By Carla Charter
The events that led up to Sarah George Bagley of Lowell, Ma. becoming the first U.S. Female Telegrapher, on January 24, 1846 began in December of 1844. Bagley and five other women met and formed the Lowell Female Labor Reform Association which worked towards improved health conditions and a ten hour day for workers.
As the society grew, a newspaper also formed, The Voice of Industry. Sarah had a column for the paper and published articles in it as well. This wasn’t her first time writing. She had had one of her first stories published in a Lowell paper, called the Lowell Offering, in 1840.
In June 1846, John Allen became the editor of the Voice of Industry and fired Sarah. Sarah wrote that Allen” does not want a female department it would conflict with the opinions of the mushroom aristocracy that he seeks to favor, and besides it would not be Dignified.” Sarah began looking for another job.
A telegraph office, a new concept at the time, had recently opened in Lowell. It was then that Sarah was hired as the first Female Telegrapher in the U.S. Along with tapping out messages Sarah also helped people write and send their messages and letters.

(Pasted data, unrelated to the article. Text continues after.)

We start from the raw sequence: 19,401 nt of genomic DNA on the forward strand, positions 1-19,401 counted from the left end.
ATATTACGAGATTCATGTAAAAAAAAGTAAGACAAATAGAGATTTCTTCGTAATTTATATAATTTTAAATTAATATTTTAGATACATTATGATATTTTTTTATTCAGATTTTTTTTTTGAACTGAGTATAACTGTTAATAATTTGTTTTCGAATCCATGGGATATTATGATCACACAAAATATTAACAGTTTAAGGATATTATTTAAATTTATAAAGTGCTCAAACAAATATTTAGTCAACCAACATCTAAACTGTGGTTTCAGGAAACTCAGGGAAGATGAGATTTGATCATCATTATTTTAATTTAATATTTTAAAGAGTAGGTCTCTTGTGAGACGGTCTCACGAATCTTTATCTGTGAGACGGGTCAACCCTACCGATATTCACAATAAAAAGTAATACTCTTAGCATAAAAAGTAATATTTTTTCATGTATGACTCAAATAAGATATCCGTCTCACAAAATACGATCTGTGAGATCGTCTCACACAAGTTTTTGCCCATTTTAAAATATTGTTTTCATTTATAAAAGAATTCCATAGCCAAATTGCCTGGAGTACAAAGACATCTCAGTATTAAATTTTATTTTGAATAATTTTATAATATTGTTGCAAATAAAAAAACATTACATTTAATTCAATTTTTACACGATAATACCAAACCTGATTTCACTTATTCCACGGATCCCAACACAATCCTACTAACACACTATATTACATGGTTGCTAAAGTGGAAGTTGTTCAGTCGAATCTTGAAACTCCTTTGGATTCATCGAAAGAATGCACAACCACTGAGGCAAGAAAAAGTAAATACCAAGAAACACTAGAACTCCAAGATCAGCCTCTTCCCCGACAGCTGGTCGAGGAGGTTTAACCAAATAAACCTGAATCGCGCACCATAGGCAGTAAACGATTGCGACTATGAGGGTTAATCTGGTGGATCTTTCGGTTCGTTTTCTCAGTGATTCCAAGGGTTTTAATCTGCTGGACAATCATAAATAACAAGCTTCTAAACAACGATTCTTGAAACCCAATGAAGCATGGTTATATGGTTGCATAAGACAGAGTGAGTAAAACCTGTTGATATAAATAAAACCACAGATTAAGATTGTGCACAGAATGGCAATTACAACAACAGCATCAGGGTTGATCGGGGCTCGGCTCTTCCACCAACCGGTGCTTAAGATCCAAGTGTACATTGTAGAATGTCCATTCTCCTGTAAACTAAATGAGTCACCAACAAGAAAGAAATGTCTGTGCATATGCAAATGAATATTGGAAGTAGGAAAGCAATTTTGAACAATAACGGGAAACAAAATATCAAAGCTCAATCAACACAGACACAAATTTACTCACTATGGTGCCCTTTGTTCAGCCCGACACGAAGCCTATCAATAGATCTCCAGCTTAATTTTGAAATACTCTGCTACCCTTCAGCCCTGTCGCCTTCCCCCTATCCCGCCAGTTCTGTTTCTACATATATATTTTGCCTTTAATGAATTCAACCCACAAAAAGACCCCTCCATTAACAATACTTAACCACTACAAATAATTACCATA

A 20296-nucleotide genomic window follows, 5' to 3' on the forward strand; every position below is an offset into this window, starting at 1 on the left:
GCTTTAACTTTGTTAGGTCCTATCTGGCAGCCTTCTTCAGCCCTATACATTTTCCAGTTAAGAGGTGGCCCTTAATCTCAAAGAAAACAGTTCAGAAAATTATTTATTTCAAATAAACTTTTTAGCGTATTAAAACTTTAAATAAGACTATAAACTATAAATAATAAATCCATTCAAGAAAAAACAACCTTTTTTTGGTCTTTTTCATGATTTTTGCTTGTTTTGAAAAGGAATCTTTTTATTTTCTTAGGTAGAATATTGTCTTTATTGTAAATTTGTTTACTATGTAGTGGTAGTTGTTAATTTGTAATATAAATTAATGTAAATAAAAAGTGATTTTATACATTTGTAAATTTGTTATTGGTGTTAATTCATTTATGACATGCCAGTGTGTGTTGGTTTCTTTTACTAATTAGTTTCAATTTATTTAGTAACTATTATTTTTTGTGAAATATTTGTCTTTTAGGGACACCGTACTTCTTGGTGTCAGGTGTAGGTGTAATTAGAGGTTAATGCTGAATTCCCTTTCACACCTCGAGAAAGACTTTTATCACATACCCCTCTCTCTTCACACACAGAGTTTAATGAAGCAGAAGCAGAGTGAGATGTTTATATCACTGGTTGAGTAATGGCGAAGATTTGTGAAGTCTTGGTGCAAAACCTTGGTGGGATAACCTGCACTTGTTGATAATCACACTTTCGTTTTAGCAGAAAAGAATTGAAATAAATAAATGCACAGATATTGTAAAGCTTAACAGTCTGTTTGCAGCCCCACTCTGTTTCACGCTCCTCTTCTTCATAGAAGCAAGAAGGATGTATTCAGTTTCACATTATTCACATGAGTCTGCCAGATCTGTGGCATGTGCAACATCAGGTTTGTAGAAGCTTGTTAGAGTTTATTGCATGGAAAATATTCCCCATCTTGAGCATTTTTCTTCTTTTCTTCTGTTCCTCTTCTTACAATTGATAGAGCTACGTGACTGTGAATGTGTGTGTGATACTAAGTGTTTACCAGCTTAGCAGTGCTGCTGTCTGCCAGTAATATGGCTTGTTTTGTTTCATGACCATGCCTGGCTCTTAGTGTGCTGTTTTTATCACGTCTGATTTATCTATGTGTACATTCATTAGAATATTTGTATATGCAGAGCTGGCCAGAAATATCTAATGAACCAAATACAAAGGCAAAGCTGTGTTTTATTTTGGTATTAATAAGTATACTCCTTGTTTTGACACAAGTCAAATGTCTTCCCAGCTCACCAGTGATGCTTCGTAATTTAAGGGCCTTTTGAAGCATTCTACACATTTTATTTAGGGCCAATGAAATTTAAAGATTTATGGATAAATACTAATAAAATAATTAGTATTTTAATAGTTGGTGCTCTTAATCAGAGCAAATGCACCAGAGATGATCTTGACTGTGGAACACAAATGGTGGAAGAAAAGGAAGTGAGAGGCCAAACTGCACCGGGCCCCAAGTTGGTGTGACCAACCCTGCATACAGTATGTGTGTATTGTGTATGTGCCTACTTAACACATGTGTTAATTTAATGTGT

In 1847, Sarah was contracted to run a magnetic telegraph office in Springfield. She took the job, only to unhappily discover that there she only earned two-thirds of what the men earned. By 1848, she had found her way back to Lowell working in the mills.
Over the years Bagley’s work on behalf of others continued as she traveled New England writing about health care, working conditions, prison reform and women’s rights. In 1853 she and her husband James Durno moved to New York and worked as homeopathic physicians. Durno died in 1873 and Sarah died about ten years later.
Carla Charter is a historian, blogger, journalist and author. Her books Across Lots, Miracle of Faith, Call to Freedom and Abolitions Verse can be found at Amazon.com